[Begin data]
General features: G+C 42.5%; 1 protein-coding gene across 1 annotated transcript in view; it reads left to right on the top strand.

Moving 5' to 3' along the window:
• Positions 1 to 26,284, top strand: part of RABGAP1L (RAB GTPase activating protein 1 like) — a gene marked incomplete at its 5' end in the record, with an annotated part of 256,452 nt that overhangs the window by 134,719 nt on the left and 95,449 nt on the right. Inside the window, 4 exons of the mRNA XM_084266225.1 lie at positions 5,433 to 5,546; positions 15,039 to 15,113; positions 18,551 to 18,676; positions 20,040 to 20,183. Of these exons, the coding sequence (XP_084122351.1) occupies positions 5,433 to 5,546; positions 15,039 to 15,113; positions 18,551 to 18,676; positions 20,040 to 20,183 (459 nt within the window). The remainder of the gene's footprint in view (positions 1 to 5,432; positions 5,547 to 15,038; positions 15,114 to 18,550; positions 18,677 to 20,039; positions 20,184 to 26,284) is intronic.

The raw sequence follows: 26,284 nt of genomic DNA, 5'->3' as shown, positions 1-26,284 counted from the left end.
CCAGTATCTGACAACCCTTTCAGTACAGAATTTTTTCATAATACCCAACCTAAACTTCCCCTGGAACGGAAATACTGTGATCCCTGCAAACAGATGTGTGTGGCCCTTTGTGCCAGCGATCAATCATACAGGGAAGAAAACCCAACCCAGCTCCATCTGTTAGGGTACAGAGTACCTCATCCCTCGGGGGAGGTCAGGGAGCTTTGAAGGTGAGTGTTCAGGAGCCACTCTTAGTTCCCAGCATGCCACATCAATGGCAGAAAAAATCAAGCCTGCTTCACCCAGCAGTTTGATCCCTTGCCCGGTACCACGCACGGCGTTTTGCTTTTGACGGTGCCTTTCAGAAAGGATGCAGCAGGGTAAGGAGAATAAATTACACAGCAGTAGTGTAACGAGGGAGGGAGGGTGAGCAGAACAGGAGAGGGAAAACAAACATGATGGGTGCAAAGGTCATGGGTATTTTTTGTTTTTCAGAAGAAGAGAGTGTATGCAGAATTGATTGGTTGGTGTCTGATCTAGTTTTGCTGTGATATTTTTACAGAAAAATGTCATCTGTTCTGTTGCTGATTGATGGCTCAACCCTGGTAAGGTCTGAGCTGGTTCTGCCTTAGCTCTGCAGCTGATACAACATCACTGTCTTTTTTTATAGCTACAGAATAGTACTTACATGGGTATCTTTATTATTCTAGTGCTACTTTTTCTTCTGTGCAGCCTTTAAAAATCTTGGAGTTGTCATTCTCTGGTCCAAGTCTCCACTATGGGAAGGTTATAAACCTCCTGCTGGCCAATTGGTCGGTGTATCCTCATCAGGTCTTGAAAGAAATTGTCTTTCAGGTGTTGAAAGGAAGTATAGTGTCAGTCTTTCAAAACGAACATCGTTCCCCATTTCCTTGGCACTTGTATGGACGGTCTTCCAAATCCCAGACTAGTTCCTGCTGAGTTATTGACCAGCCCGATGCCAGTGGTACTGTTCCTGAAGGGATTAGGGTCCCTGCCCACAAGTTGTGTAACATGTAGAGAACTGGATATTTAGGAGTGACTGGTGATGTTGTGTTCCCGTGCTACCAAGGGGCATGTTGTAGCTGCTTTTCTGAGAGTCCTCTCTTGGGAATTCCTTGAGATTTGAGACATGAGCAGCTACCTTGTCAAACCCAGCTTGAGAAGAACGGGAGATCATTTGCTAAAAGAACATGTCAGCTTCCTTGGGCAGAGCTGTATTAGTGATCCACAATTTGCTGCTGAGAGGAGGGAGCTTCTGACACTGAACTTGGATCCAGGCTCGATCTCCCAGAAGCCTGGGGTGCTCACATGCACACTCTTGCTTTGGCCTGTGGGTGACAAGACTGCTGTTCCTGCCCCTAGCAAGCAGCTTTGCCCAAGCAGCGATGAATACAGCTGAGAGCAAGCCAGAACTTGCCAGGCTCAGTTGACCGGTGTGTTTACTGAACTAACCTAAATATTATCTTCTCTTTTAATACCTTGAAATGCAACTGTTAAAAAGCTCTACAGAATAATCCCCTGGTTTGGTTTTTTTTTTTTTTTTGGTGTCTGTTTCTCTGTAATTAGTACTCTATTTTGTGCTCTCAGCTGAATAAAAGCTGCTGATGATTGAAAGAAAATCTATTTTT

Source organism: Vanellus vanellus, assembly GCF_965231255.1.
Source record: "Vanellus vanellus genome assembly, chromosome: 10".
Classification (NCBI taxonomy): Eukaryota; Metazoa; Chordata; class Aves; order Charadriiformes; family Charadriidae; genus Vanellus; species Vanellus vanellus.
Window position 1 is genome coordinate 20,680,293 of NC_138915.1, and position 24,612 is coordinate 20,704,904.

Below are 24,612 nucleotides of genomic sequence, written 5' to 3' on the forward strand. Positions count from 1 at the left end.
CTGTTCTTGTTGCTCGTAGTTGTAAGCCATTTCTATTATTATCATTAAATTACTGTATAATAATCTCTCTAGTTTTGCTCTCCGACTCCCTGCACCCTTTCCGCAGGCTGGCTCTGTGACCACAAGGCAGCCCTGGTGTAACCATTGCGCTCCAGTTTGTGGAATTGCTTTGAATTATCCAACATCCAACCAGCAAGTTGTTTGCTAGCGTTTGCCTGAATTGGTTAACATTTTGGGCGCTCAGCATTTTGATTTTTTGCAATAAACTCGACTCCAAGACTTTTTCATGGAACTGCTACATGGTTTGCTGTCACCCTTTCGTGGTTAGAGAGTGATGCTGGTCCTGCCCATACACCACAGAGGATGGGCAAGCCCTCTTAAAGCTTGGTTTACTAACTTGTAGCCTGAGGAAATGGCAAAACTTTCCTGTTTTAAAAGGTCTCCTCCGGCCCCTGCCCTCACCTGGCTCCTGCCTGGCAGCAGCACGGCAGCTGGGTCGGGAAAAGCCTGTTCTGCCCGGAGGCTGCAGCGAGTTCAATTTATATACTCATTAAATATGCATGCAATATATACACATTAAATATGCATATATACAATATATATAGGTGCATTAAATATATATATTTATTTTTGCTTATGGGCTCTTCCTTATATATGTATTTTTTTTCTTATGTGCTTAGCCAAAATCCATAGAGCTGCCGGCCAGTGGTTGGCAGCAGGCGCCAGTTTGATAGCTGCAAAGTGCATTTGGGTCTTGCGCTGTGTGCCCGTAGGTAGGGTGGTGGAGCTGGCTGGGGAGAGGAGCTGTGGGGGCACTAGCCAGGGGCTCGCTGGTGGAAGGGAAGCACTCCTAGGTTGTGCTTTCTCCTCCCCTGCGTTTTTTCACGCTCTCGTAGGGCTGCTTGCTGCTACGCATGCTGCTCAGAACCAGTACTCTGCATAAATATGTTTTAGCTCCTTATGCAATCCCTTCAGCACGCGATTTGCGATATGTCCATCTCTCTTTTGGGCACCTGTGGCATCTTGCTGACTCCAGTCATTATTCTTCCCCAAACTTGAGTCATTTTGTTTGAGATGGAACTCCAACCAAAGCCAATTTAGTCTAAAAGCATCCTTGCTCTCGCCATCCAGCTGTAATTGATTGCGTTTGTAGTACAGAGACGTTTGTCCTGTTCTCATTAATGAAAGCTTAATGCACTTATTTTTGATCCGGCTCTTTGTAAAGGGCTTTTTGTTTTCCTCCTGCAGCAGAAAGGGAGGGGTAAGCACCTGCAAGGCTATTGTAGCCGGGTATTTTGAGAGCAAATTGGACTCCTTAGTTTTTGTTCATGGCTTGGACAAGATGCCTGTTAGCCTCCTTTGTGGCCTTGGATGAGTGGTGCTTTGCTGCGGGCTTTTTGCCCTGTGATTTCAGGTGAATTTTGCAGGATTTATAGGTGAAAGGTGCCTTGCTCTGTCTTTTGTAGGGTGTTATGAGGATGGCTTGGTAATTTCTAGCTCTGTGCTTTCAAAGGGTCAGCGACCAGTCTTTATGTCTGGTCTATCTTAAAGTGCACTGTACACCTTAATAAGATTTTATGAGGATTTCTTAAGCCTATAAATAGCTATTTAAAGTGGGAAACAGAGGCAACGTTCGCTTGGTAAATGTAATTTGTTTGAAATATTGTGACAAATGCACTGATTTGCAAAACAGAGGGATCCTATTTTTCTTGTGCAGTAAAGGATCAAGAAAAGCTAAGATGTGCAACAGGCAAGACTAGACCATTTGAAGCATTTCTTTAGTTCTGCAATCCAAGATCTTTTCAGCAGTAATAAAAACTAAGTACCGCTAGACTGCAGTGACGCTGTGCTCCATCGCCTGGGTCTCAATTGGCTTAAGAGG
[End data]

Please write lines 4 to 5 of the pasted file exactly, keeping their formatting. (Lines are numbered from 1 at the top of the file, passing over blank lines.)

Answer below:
The raw sequence follows: 26,284 nt of genomic DNA, 5'->3' as shown, positions 1-26,284 counted from the left end.
CCAGTATCTGACAACCCTTTCAGTACAGAATTTTTTCATAATACCCAACCTAAACTTCCCCTGGAACGGAAATACTGTGATCCCTGCAAACAGATGTGTGTGGCCCTTTGTGCCAGCGATCAATCATACAGGGAAGAAAACCCAACCCAGCTCCATCTGTTAGGGTACAGAGTACCTCATCCCTCGGGGGAGGTCAGGGAGCTTTGAAGGTGAGTGTTCAGGAGCCACTCTTAGTTCCCAGCATGCCACATCAATGGCAGAAAAAATCAAGCCTGCTTCACCCAGCAGTTTGATCCCTTGCCCGGTACCACGCACGGCGTTTTGCTTTTGACGGTGCCTTTCAGAAAGGATGCAGCAGGGTAAGGAGAATAAATTACACAGCAGTAGTGTAACGAGGGAGGGAGGGTGAGCAGAACAGGAGAGGGAAAACAAACATGATGGGTGCAAAGGTCATGGGTATTTTTTGTTTTTCAGAAGAAGAGAGTGTATGCAGAATTGATTGGTTGGTGTCTGATCTAGTTTTGCTGTGATATTTTTACAGAAAAATGTCATCTGTTCTGTTGCTGATTGATGGCTCAACCCTGGTAAGGTCTGAGCTGGTTCTGCCTTAGCTCTGCAGCTGATACAACATCACTGTCTTTTTTTATAGCTACAGAATAGTACTTACATGGGTATCTTTATTATTCTAGTGCTACTTTTTCTTCTGTGCAGCCTTTAAAAATCTTGGAGTTGTCATTCTCTGGTCCAAGTCTCCACTATGGGAAGGTTATAAACCTCCTGCTGGCCAATTGGTCGGTGTATCCTCATCAGGTCTTGAAAGAAATTGTCTTTCAGGTGTTGAAAGGAAGTATAGTGTCAGTCTTTCAAAACGAACATCGTTCCCCATTTCCTTGGCACTTGTATGGACGGTCTTCCAAATCCCAGACTAGTTCCTGCTGAGTTATTGACCAGCCCGATGCCAGTGGTACTGTTCCTGAAGGGATTAGGGTCCCTGCCCACAAGTTGTGTAACATGTAGAGAACTGGATATTTAGGAGTGACTGGTGATGTTGTGTTCCCGTGCTACCAAGGGGCATGTTGTAGCTGCTTTTCTGAGAGTCCTCTCTTGGGAATTCCTTGAGATTTGAGACATGAGCAGCTACCTTGTCAAACCCAGCTTGAGAAGAACGGGAGATCATTTGCTAAAAGAACATGTCAGCTTCCTTGGGCAGAGCTGTATTAGTGATCCACAATTTGCTGCTGAGAGGAGGGAGCTTCTGACACTGAACTTGGATCCAGGCTCGATCTCCCAGAAGCCTGGGGTGCTCACATGCACACTCTTGCTTTGGCCTGTGGGTGACAAGACTGCTGTTCCTGCCCCTAGCAAGCAGCTTTGCCCAAGCAGCGATGAATACAGCTGAGAGCAAGCCAGAACTTGCCAGGCTCAGTTGACCGGTGTGTTTACTGAACTAACCTAAATATTATCTTCTCTTTTAATACCTTGAAATGCAACTGTTAAAAAGCTCTACAGAATAATCCCCTGGTTTGGTTTTTTTTTTTTTTTTGGTGTCTGTTTCTCTGTAATTAGTACTCTATTTTGTGCTCTCAGCTGAATAAAAGCTGCTGATGATTGAAAGAAAATCTATTTTT